How Can HGH Fight the Viruses?

Produced by the pituitary gland, the growth hormone, also called somatotropin, causes four beneficial antiviral actions to fight the coronavirus: It multiplies the number of B cells:

  • B cells are white blood cells made in the bone marrow that create antibodies. Antibodies bind to parts of the coronavirus and neutralize it, helping the body stave off the respiratory infection. 

  • It increases T cells: T cells are another type of white blood cell that produces cytokines, which help the body locate and fight inflammation caused by COVID-19. One way that viruses attack the body is by increasing inflammation as they infect healthy cells, according to the National Institutes of Health. Reducing inflammation is the body’s first immune response, which can limit the virus’s ability to reproduce and spread. 

  • It synthesizes immunoglobulin: Immunoglobulins, made from plasma, are the actual antibodies that destroy viruses, bacteria and other toxins that enter the body. By synthesizing this substance, the growth hormone makes sure the body has an abundance of antibodies available to fight coronavirus.

  • It influences maturity of myeloid progenitor cells: These progenitor cells are the building blocks of red blood cells, platelets, leukocytes, osteoclasts, granulocytes, monocyte-macrophages, dendritic cells and mast cells of the immune system. Viruses, like COVID-19, try to reduce progenitor cells in hopes of sneaking past the immune system undetected. By bringing more myeloid progenitor cells to maturity, the hormone hinders the virus’s strategy, says the journal of Molecular Diversity Preservation International.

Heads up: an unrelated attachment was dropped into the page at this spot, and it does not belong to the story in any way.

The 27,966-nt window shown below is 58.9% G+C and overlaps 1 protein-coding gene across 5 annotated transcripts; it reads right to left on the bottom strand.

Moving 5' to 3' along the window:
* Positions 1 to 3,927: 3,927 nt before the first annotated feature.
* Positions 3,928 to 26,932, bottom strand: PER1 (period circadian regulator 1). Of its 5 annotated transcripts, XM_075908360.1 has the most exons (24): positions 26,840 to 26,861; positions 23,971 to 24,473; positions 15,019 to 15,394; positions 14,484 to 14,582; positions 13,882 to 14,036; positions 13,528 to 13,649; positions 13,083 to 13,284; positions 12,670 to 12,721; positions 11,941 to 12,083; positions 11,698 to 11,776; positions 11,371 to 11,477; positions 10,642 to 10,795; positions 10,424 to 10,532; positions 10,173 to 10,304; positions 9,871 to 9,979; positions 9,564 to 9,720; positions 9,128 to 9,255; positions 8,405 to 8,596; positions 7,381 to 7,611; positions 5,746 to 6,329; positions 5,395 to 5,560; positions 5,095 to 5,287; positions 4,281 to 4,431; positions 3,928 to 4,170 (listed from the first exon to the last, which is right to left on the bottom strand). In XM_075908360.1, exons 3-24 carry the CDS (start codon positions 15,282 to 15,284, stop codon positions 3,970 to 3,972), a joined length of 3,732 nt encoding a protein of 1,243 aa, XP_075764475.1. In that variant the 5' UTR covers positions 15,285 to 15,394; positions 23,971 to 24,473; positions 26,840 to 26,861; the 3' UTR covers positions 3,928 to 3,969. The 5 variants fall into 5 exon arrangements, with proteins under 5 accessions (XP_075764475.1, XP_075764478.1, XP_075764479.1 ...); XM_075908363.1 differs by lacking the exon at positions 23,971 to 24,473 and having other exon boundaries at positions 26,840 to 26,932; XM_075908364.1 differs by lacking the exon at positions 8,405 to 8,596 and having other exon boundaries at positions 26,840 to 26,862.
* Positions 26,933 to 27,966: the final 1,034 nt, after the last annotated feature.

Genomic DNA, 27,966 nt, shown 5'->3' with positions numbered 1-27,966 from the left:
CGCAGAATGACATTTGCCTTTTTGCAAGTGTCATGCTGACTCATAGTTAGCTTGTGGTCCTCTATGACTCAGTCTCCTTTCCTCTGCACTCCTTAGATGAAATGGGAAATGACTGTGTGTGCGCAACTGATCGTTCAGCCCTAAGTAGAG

When the body is deficient in growth hormone, synthetic versions can come to the rescue. Abundant during childhood, the hormone decreases once the body reaches adulthood, according to the Mayo Clinic. It decreases even more in women who have reached age 60 and for anyone who has suffered a disease.

How Do I Get and Use Human Growth Hormone?

Synthetic versions of the hormone are available in injection solutions or powder form, with injections being the most effective and reliable.